Humanitarian and UNMIS activities were suspended temporarily by the Government, which has refused a UN Darfur peacekeeping mission.
In South Darfur, violence has increased in Kalma camp, the largest IDP camp in Darfur located near Nyala.
In North Darfur, insecurity and restricted access for NGOs are hindering health care delivery in Shangil Tobayi and in Abu Shoak camp.
Between 21 April and 18 June, 2007 cases of acute watery diarrhoea (AWD), including 77 deaths, were reported in nine out of 15 states in northern Sudan. Of these, 35.3% occurred in Khartoum state and 26% in North Kordofan. The remaining occurred in White Nile, South Darfur, South Kordofan, Kassala, Red Sea, Al Gezira and River Nile.
Between 28 January and 14 June, 16 187 cases, including 476 deaths of AWD were reported in eight out of ten states in southern Sudan. Vibrio cholerae was laboratory confirmed in several samples.
In response to the outbreak of AWD in northern Sudan, the MoH, WHO, UNICEF and partner NGOs are strengthening case management, surveillance, social mobilization and chlorination of water sources.
A task force under the MoH of the Government of Southern Sudan, including the Federal MoH, WHO, other UN and non-governmental partners has been established to coordinate the public health response. Control measures include strengthening surveillance, case management, health education and hygiene, and chlorination of public water supplies.
In North Darfur, following the report of 14 cases of acute jaundice, the State MoH and WHO are strengthening environmental health and sanitation activities in affected camps.
As part of cholera preparedness, 35 community health workers trained by WHO started sensitization activities on water and food safety, hygiene and sanitation in As Salam and Abu Shoak camps.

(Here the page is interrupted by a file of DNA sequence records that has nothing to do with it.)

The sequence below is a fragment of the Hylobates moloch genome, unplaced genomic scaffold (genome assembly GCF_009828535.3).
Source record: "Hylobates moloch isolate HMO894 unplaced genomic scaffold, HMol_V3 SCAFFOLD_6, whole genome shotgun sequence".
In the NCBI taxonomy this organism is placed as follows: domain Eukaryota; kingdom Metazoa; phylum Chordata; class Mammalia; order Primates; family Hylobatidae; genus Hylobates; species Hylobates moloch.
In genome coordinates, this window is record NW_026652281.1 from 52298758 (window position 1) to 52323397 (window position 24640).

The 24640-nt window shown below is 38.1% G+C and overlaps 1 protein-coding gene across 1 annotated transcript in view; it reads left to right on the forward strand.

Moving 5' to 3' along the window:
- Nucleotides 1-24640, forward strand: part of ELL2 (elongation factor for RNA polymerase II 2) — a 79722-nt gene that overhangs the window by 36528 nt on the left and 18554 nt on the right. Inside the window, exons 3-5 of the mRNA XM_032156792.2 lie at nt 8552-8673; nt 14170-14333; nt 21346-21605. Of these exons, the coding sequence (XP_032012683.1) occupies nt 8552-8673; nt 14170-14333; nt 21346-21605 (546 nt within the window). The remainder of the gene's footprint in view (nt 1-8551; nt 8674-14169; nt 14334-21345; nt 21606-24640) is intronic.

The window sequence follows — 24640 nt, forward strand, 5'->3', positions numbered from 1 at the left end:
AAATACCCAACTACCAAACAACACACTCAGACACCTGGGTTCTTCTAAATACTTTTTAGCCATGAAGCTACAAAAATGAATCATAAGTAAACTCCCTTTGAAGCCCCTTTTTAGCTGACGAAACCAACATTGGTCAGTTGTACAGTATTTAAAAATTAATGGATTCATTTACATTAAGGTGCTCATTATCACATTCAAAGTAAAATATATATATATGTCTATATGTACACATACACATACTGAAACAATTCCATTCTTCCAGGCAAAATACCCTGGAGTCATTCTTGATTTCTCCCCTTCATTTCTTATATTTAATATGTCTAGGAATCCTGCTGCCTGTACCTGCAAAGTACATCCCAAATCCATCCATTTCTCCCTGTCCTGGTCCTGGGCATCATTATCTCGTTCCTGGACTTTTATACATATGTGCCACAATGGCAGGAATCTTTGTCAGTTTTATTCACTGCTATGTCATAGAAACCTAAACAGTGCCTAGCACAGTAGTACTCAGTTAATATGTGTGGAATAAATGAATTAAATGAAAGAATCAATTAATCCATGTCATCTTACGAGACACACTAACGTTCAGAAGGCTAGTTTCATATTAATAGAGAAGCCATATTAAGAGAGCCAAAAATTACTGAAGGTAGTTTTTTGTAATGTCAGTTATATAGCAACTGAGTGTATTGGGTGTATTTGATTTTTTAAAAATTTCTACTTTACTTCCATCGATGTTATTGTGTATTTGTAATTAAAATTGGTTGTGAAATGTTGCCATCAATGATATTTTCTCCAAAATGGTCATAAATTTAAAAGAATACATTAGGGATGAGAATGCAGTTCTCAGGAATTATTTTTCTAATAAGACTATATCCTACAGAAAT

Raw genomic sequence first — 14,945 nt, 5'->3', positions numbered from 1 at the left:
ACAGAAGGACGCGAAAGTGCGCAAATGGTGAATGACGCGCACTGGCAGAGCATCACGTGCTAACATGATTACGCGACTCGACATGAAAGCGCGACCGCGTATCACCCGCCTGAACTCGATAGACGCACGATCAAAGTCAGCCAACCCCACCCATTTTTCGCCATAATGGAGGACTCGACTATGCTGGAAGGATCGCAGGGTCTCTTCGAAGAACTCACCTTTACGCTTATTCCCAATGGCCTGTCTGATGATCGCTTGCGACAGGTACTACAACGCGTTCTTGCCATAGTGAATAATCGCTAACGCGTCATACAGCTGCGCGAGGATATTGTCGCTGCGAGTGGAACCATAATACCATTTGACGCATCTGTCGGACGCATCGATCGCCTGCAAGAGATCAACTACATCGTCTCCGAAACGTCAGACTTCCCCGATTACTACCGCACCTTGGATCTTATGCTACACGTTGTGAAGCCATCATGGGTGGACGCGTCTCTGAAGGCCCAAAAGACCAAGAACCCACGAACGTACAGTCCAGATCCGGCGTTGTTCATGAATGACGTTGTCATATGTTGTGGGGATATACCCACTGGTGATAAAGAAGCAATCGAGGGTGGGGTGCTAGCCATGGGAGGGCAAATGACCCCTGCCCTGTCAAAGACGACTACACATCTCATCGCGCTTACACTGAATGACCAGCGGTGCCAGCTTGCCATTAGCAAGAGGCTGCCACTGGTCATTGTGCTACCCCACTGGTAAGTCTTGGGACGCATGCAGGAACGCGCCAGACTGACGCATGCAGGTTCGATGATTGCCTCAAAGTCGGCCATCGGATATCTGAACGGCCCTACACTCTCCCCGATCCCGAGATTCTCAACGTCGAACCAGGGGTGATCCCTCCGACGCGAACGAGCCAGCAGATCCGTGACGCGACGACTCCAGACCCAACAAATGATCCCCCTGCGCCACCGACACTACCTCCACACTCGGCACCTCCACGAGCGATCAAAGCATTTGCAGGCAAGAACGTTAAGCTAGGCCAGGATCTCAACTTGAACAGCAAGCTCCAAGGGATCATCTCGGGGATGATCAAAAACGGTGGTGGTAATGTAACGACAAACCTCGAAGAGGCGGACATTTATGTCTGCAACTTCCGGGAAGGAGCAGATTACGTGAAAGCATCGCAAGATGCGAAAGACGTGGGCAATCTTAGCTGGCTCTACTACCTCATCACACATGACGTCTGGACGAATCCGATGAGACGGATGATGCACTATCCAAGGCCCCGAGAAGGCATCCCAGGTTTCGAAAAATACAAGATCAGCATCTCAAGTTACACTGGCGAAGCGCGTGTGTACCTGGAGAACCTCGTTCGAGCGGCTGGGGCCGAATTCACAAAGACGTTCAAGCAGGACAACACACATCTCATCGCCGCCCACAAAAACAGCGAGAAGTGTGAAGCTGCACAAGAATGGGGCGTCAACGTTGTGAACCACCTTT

WHO provided drugs to the NGOs Relief International and GOAL in Kafod and Kutum following the report of suspected cases of meningitis. Local staff in Kutum hospital were trained in sample collection and transport.
In South Darfur, WHO supports the Nyala Teaching Hospital in the management of AWD cases and provided IV fluids, oral rehydration salts and consumables. WHO is assisting the Hospital in monitoring the quality of medical services in all inpatients wards.
The WHO pharmacy in Nyala continues providing free drugs and consumables for healthcare to IDPs and other vulnerable populations.
In West Darfur, cleaning and hygiene promotion campaigns are ongoing in camps with support from WHO and other health partners. WHO and UNICEF are planning to check the chlorination of all water sources in the six camps around El Geneina.
Between 20 and 25 June, more than 180 000 children aged 9 months to 15 years were vaccinated against measles in El Geneina.
In 2006, contributions for WHO's emergency activities were received from the European Commission, Finland, Ireland, Switzerland, the Central Emergency Response Fund and the 2006 Common Humanitarian Fund.